005.- Tarantino’s “Casino Royale” would’ve been the third time the story was adapted for the screen.

As we mentioned before, for almost 50 years, the rights to adapt Casino Royale existed in a legal loophole that allowed two infamous versions of the story to hit both the big and small screen. The most infamous of which is the 1967 Peter Sellers/Woody Allen version. A movie so unwatchable that Sellers himself walked off set and never finished his part in the movie…and if you ever watched 15 minutes of that pile of dump, then you can’t really blame him.

However, the first version of Casino Royale came in the form of a 1954 episode of a CBS anthology series called “Climax!”. An adaptation that squishes as much story as it can in a 54-minute window, and does it’s best to make the characters and setting as digestible for Eisenhower-era-Americans as possible. Which means, they made James Bond an American, took away his British accent and had all the characters refer to him as “Jimmy”.

006.- Producers had given Pierce Brosnan a copy of Casino Royale as a gift

When Bond producer, Barbara Broccoli hired Pierce Brosnan as the James Bond for the 90’s, she gifted him an original first edition copy of Ian Fleming’s Casino Royale.

According to an interview with Sharp Magazine, Brosnan says the book came with a note from the producer that simply read:

“Here’s to new beginnings” – Barbara Broccoli

Words that sure had to sting ten years later when Brosnan was replaced by Craig to film Casino Royale.

007.-Tarantino is supposedly planning a rival spy franchise

Having to resign himself from the idea of ever making his version of Bond’s first adventure, Tarantino quickly looked for an alternative spy series that would serve as his Bond substitute. And, he found it in the form of a trilogy of spy novels by British writer Len Deighton:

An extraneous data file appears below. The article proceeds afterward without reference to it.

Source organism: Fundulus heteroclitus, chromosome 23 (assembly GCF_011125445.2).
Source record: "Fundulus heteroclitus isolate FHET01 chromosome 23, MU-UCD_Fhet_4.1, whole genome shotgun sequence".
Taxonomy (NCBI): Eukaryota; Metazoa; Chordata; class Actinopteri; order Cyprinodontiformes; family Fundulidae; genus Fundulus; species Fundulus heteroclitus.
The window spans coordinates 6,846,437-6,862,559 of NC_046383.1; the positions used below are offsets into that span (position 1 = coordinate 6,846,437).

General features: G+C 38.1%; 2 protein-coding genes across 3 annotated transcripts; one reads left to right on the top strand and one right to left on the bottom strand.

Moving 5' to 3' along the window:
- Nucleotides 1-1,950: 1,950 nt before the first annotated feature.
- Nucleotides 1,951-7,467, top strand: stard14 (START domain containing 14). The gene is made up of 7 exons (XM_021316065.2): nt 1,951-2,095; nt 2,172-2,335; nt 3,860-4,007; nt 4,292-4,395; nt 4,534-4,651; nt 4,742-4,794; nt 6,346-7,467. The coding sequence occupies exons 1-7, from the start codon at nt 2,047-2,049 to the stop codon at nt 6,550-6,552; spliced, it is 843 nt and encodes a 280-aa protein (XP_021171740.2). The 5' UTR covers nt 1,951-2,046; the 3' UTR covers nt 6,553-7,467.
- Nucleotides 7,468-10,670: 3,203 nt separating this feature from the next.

“One of the things I enjoy musing about doing is the trilogy of Len Deighton books, ‘Berlin Game’, ‘Mexico Set’, and ‘London Match’. The story takes place in the Cold War and follows a spy named Bernard Sampson. What is attractive is the really great characters and the wonderful casting. I am a huge fan of Simon Pegg. I also think Kate Winslet is the best actresses that ever lived, so I would be honoured to work with her. I am also a huge admirer of Anthony Hopkins. I would also love to work with Michael Caine. I can see them appearing in my movies.”

The only problem with this is that there is an already long list of projects Tarantino has claimed he would like to do over the years, most of which simply fall apart. Just google his pitch for a Pulp Fiction/Reservoir Dogs prequel called The Vega Brothers or the many instances he has hinted at Kill Bill Vol. 3.

And although we might never see Tarantino take the reins of the world’s favorite secret agent, it is good to know that since the years of the bitter Quentin Vs Bond battle, both have independently delivered some of their best films to date.

Source: MI6